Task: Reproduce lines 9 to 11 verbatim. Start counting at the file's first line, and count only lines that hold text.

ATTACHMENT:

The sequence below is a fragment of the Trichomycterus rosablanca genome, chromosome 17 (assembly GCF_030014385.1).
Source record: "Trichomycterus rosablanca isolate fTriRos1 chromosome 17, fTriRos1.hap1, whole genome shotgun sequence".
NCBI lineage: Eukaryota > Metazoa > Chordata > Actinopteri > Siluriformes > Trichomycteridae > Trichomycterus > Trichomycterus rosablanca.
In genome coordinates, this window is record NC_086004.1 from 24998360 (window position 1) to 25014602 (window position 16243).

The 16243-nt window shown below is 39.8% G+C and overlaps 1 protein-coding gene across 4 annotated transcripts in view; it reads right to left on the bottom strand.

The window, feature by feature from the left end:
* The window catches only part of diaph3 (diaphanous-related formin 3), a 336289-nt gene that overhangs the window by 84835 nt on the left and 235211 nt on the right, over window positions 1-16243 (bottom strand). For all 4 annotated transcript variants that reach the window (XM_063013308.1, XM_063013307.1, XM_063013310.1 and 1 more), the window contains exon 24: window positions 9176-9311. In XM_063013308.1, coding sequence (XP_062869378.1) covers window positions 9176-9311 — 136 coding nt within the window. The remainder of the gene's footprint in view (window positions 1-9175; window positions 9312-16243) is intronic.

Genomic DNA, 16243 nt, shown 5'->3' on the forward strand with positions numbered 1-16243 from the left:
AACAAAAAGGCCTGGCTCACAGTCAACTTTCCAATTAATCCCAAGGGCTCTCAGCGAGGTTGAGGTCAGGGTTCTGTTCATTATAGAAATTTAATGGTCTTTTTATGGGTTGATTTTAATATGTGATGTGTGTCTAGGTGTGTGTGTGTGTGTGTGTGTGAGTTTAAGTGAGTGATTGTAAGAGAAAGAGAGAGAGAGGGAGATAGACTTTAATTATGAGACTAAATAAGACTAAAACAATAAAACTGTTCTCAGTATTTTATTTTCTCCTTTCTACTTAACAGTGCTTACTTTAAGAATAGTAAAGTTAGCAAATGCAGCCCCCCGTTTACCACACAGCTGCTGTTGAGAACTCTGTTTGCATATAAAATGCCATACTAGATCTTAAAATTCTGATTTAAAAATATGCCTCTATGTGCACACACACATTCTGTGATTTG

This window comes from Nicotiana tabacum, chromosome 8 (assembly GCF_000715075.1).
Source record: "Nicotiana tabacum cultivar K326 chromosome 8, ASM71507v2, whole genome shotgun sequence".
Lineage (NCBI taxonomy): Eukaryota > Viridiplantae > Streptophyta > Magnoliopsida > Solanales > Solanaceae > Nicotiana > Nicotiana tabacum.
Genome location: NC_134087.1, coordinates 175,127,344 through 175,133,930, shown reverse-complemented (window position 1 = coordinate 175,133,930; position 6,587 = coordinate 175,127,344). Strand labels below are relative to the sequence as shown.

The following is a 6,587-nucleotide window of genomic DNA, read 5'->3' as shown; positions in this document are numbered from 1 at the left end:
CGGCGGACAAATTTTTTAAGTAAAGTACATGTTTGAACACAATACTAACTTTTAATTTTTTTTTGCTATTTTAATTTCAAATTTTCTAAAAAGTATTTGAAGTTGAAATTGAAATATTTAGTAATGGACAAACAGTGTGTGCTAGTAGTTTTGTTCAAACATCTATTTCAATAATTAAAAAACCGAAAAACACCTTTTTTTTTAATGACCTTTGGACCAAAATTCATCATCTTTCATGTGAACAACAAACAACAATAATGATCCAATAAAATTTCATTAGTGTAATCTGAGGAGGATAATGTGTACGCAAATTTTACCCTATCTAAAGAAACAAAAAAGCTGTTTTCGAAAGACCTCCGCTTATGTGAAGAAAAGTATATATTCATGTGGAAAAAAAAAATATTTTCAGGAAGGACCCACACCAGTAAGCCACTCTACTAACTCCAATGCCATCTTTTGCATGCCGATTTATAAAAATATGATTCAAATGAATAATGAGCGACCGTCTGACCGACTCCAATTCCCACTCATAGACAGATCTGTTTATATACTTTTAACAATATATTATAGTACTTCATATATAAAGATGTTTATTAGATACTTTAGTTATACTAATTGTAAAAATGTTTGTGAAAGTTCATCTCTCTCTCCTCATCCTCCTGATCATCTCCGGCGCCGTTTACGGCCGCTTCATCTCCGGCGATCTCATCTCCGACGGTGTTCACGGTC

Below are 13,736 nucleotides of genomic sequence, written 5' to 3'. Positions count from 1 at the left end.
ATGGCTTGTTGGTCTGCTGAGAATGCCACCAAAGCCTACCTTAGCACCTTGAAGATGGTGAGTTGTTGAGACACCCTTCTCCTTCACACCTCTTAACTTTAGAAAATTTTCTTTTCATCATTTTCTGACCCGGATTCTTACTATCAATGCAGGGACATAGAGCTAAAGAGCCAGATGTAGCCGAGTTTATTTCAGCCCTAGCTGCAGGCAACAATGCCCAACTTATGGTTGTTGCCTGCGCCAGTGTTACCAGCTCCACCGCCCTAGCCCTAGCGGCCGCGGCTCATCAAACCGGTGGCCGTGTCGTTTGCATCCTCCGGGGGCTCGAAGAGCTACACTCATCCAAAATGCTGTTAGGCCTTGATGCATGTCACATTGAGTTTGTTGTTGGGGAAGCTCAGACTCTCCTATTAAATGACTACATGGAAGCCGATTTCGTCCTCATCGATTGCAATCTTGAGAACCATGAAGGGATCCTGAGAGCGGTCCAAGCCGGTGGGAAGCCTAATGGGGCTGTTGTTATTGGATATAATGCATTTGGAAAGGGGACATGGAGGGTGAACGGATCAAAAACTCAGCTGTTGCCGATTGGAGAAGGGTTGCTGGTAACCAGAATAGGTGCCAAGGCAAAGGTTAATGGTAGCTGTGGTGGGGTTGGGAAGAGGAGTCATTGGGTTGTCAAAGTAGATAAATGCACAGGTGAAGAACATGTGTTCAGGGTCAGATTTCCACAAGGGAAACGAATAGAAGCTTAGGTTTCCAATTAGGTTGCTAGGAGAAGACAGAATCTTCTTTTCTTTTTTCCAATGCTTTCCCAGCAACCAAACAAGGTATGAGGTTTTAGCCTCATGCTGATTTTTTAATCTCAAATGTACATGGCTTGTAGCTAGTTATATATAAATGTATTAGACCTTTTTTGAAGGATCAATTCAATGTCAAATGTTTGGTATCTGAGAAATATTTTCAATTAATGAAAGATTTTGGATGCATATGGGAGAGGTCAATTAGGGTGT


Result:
AACAAAAAGGCCTGGCTCACAGTCAACTTTCCAATTAATCCCAAGGGCTCTCAGCGAGGTTGAGGTCAGGGTTCTGTTCATTATAGAAATTTAATGGTCTTTTTATGGGTTGATTTTAATATGTGATGTGTGTCTAGGTGTGTGTGTGTGTGTGTGTGTGAGTTTAAGTGAGTGATTGTAAGAGAAAGAGAGAGAGAGGGAGATAGACTTTAATTATGAGACTAAATAAGACTAAAACAATAAAACTGTTCTCAGTATTTTATTTTCTCCTTTCTACTTAACAGTGCTTACTTTAAGAATAGTAAAGTTAGCAAATGCAGCCCCCCGTTTACCACACAGCTGCTGTTGAGAACTCTGTTTGCATATAAAATGCCATACTAGATCTTAAAATTCTGATTTAAAAATATGCCTCTATGTGCACACACACATTCTGTGATTTG

This window comes from Nicotiana tabacum, chromosome 8 (assembly GCF_000715075.1).
Source record: "Nicotiana tabacum cultivar K326 chromosome 8, ASM71507v2, whole genome shotgun sequence".